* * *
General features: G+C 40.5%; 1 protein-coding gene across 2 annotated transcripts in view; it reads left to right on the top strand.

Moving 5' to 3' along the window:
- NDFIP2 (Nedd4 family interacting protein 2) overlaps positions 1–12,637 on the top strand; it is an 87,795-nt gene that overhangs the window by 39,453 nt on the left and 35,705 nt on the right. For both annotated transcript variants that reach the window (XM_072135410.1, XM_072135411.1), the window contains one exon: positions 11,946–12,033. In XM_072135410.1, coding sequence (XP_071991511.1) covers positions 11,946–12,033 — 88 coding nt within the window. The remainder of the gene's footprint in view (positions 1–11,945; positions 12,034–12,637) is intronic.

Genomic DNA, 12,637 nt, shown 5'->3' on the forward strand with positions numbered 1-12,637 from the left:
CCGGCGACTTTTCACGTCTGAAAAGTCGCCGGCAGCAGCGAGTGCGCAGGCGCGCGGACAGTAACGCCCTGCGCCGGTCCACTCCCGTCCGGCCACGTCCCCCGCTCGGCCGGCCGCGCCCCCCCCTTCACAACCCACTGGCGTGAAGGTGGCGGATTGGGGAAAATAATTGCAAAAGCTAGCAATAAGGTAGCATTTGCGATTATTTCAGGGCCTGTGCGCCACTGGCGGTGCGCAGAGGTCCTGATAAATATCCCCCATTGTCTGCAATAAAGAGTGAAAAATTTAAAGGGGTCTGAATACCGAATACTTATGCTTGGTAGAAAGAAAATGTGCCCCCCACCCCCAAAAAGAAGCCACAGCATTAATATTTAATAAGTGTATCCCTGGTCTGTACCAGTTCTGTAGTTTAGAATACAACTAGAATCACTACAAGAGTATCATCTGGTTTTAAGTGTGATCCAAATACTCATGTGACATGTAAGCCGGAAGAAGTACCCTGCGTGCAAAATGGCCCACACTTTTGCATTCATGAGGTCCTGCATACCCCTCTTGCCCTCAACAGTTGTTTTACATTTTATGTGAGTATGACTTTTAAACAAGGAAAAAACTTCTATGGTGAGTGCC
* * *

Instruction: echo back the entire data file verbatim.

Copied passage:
General features: G+C 40.5%; 1 protein-coding gene across 2 annotated transcripts in view; it reads left to right on the top strand.

Moving 5' to 3' along the window:
- NDFIP2 (Nedd4 family interacting protein 2) overlaps positions 1–12,637 on the top strand; it is an 87,795-nt gene that overhangs the window by 39,453 nt on the left and 35,705 nt on the right. For both annotated transcript variants that reach the window (XM_072135410.1, XM_072135411.1), the window contains one exon: positions 11,946–12,033. In XM_072135410.1, coding sequence (XP_071991511.1) covers positions 11,946–12,033 — 88 coding nt within the window. The remainder of the gene's footprint in view (positions 1–11,945; positions 12,034–12,637) is intronic.

Genomic DNA, 12,637 nt, shown 5'->3' on the forward strand with positions numbered 1-12,637 from the left:
CCGGCGACTTTTCACGTCTGAAAAGTCGCCGGCAGCAGCGAGTGCGCAGGCGCGCGGACAGTAACGCCCTGCGCCGGTCCACTCCCGTCCGGCCACGTCCCCCGCTCGGCCGGCCGCGCCCCCCCCTTCACAACCCACTGGCGTGAAGGTGGCGGATTGGGGAAAATAATTGCAAAAGCTAGCAATAAGGTAGCATTTGCGATTATTTCAGGGCCTGTGCGCCACTGGCGGTGCGCAGAGGTCCTGATAAATATCCCCCATTGTCTGCAATAAAGAGTGAAAAATTTAAAGGGGTCTGAATACCGAATACTTATGCTTGGTAGAAAGAAAATGTGCCCCCCACCCCCAAAAAGAAGCCACAGCATTAATATTTAATAAGTGTATCCCTGGTCTGTACCAGTTCTGTAGTTTAGAATACAACTAGAATCACTACAAGAGTATCATCTGGTTTTAAGTGTGATCCAAATACTCATGTGACATGTAAGCCGGAAGAAGTACCCTGCGTGCAAAATGGCCCACACTTTTGCATTCATGAGGTCCTGCATACCCCTCTTGCCCTCAACAGTTGTTTTACATTTTATGTGAGTATGACTTTTAAACAAGGAAAAAACTTCTATGGTGAGTGCC